How Therapy Helped Me Grow and Made My Life Better
Every therapist I’ve worked with has left their own imprint on my life. I didn’t stick with all of them for very long, but they all had different approaches and their own unique insights to offer. Some of them resonated more strongly with me than others, but all were valuable and worth taking in.
One of the most fascinating things about psychology, social work and counseling is that they’re filled with varying theories and schools of thought. There’s no one “right” way to look at the human mind, because our minds are so infinitely complex — and, in some ways, mysterious. There is much we don’t know and continue to learn. But every therapist, and every school of thought, can usually offer at least a few grains of wisdom and truth.
There’s a special type of bond that you form with these healers, and that relationship in itself is part of what makes therapy so profound and impactful. But on top of that, therapy can teach you new ways of thinking, doing, and being — and although the shift sometimes happens slowly and in small increments, the change can be profound.
Different therapists I’ve seen have offered practical life advice and support during times when I truly needed it. They helped me center myself, gave me invaluable resources, and provided me with tools for working with my anxious thoughts. But the most impactful experience I ever had in therapy was my most recent one — about a year ago.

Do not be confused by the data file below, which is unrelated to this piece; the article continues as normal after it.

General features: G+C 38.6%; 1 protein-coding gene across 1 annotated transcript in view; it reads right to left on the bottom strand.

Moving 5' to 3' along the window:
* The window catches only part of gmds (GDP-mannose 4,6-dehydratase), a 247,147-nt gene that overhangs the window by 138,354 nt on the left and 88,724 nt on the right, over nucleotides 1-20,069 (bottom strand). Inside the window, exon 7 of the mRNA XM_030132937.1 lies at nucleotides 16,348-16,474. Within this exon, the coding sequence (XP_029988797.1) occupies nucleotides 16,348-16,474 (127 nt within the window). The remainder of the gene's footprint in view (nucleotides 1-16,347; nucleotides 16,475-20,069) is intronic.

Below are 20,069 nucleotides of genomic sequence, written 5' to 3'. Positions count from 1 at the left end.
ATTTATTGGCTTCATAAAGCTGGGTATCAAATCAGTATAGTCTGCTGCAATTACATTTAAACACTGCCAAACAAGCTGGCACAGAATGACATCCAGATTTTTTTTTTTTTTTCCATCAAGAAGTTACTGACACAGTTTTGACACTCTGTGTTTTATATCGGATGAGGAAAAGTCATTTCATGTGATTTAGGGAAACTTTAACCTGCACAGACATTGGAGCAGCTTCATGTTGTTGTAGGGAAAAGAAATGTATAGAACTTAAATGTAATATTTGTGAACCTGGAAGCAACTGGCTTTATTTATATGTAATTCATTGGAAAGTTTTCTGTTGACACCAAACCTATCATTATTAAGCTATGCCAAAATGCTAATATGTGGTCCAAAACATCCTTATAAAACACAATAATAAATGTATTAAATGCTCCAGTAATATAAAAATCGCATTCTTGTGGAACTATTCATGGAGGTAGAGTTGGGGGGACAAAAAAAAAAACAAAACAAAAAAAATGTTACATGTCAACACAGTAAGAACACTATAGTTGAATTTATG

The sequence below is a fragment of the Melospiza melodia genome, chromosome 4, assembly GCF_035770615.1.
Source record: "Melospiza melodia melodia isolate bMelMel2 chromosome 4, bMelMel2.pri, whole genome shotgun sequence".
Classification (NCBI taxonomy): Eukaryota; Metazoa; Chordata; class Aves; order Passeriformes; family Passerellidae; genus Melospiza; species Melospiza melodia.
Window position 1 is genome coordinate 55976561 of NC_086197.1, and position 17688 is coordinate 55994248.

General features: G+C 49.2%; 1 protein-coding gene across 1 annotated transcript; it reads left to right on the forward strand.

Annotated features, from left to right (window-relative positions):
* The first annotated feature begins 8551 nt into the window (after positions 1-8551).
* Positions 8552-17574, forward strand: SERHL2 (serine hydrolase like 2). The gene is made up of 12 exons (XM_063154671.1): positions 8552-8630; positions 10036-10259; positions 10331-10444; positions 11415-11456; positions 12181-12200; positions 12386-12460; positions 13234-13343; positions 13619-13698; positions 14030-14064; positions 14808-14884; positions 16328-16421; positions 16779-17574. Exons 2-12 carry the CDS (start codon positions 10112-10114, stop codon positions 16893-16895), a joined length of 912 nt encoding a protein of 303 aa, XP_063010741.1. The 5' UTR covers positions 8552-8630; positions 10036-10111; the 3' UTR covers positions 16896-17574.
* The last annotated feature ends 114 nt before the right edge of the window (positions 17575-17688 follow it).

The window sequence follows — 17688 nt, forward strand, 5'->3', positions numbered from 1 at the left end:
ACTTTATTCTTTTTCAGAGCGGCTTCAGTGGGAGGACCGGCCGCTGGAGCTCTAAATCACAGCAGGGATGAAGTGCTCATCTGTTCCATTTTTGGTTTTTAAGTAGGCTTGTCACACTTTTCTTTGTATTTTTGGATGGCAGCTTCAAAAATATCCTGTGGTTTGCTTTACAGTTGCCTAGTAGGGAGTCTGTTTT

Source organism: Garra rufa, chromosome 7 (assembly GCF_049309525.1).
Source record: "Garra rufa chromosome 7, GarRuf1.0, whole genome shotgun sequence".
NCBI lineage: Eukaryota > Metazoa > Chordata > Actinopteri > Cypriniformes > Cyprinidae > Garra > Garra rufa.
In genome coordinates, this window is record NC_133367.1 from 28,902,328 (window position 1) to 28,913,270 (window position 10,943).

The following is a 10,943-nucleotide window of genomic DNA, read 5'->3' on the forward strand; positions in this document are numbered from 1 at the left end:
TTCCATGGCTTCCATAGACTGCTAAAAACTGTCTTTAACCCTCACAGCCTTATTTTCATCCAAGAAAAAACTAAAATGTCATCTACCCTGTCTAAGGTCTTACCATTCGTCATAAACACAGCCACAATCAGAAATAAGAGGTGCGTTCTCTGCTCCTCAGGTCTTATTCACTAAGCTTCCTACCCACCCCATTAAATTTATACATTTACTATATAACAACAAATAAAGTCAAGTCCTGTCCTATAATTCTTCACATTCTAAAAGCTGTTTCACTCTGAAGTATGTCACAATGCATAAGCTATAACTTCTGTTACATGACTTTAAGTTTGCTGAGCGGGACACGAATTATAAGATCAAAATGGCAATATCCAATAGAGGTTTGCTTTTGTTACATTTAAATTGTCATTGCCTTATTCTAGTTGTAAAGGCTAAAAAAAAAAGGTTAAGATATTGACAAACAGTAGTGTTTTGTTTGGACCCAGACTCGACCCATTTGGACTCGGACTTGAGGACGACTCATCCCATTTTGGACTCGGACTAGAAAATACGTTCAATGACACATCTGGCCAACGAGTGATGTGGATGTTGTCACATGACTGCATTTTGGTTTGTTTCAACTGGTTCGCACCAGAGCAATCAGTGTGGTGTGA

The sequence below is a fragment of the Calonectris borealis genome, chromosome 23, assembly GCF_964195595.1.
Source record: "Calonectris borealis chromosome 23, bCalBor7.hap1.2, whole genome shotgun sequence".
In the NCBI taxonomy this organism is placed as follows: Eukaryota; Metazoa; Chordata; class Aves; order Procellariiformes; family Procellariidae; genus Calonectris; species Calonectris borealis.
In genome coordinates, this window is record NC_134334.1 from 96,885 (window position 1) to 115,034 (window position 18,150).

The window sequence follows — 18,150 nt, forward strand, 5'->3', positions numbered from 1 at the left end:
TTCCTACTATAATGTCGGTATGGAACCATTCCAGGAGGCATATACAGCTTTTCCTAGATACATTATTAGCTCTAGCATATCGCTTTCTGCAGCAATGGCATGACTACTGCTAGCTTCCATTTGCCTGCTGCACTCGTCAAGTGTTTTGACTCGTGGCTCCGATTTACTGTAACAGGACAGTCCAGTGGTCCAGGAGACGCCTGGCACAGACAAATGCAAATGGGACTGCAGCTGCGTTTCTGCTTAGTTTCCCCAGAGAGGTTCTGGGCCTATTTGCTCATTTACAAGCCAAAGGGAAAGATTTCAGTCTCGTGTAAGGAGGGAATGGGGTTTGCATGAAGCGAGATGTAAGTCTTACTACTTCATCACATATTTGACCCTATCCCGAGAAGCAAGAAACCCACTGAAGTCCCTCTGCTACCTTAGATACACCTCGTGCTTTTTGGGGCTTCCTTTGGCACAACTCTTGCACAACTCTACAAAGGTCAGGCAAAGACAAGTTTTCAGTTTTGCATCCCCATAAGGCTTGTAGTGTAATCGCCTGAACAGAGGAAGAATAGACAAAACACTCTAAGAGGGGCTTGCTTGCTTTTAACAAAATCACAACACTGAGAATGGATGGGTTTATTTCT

The catalyst, unfortunately, was an incredibly traumatic event in my life. I came in contact with this therapist through a nonprofit organization, and she was one of the most compassionate, insightful, brilliant people I have ever met. She was trained in EMDR therapy, which is an incredible modality for working through trauma — plus she specialized in working with anxious, sensitive personality types. She was exactly who I needed, and I made a huge amount of progress from my work with her.
The thing is, though, healing work is not always a walk in the park. Actually, sometimes, it unearths some pretty uncomfortable — if not downright terrifying — stuff. Sometimes, the issues that come up might be things that you’d rather not face. But these tender and triggering subjects often hold the key to your freedom. Part of the point of therapy is to have a safe space where you can explore these parts of yourself.
By moving through challenge and difficulty, you begin to realize you’re stronger than you thought. You learn that you’re not defined by your thoughts or feelings, and that you have more power within than you believed was possible. And slowly but surely, you begin to transform into a wiser and more resilient version of yourself.